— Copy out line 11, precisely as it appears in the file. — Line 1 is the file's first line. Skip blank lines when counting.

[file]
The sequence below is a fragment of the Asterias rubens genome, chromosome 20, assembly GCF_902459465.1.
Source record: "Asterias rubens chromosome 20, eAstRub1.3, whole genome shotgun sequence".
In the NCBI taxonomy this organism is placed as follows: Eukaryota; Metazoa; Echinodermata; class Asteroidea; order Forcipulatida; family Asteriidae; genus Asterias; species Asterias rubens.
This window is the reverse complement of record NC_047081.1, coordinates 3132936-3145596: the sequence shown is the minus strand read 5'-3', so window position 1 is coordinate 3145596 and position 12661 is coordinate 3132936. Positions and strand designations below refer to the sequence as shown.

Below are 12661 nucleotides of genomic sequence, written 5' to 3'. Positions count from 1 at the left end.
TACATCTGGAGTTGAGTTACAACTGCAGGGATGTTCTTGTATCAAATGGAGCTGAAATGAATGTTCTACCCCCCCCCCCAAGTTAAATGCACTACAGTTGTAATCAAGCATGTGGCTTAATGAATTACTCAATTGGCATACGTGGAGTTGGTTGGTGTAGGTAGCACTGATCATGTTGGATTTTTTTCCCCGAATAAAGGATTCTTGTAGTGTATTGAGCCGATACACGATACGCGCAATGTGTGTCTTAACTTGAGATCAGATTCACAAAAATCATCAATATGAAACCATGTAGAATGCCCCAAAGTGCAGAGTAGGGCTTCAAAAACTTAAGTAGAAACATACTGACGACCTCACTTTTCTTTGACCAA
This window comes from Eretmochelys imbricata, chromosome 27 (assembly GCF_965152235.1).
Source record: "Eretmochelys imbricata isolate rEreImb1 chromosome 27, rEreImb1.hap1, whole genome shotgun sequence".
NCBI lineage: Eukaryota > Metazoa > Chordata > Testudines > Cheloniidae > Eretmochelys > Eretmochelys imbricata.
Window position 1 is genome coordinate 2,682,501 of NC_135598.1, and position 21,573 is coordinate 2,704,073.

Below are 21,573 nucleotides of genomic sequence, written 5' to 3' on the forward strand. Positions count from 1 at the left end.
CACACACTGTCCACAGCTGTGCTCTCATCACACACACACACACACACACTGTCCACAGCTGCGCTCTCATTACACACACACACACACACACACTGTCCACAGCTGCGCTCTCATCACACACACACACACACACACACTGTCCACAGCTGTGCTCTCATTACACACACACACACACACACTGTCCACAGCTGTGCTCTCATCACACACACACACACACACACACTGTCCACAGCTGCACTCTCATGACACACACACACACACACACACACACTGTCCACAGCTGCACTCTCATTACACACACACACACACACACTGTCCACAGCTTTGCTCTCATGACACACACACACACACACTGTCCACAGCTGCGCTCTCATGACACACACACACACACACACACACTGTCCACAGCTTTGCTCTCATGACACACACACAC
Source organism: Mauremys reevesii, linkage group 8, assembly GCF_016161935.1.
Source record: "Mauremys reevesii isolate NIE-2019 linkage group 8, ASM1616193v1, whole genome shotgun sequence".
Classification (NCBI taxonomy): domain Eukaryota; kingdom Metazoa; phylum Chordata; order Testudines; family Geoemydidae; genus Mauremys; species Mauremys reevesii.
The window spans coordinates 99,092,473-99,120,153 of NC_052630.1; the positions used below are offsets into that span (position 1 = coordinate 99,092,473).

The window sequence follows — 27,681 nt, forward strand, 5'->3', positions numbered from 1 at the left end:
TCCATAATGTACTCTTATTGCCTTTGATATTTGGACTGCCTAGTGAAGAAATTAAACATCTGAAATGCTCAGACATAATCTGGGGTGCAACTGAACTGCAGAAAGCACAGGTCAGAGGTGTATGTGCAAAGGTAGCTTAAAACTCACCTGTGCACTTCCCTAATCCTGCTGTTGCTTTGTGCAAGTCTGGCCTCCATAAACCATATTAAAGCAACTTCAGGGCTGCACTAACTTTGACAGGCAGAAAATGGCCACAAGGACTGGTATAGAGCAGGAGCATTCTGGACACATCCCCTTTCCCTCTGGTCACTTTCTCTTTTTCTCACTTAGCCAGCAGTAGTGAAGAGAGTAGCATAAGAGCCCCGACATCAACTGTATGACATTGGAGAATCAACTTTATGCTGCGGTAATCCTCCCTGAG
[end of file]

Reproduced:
Below are 21,573 nucleotides of genomic sequence, written 5' to 3' on the forward strand. Positions count from 1 at the left end.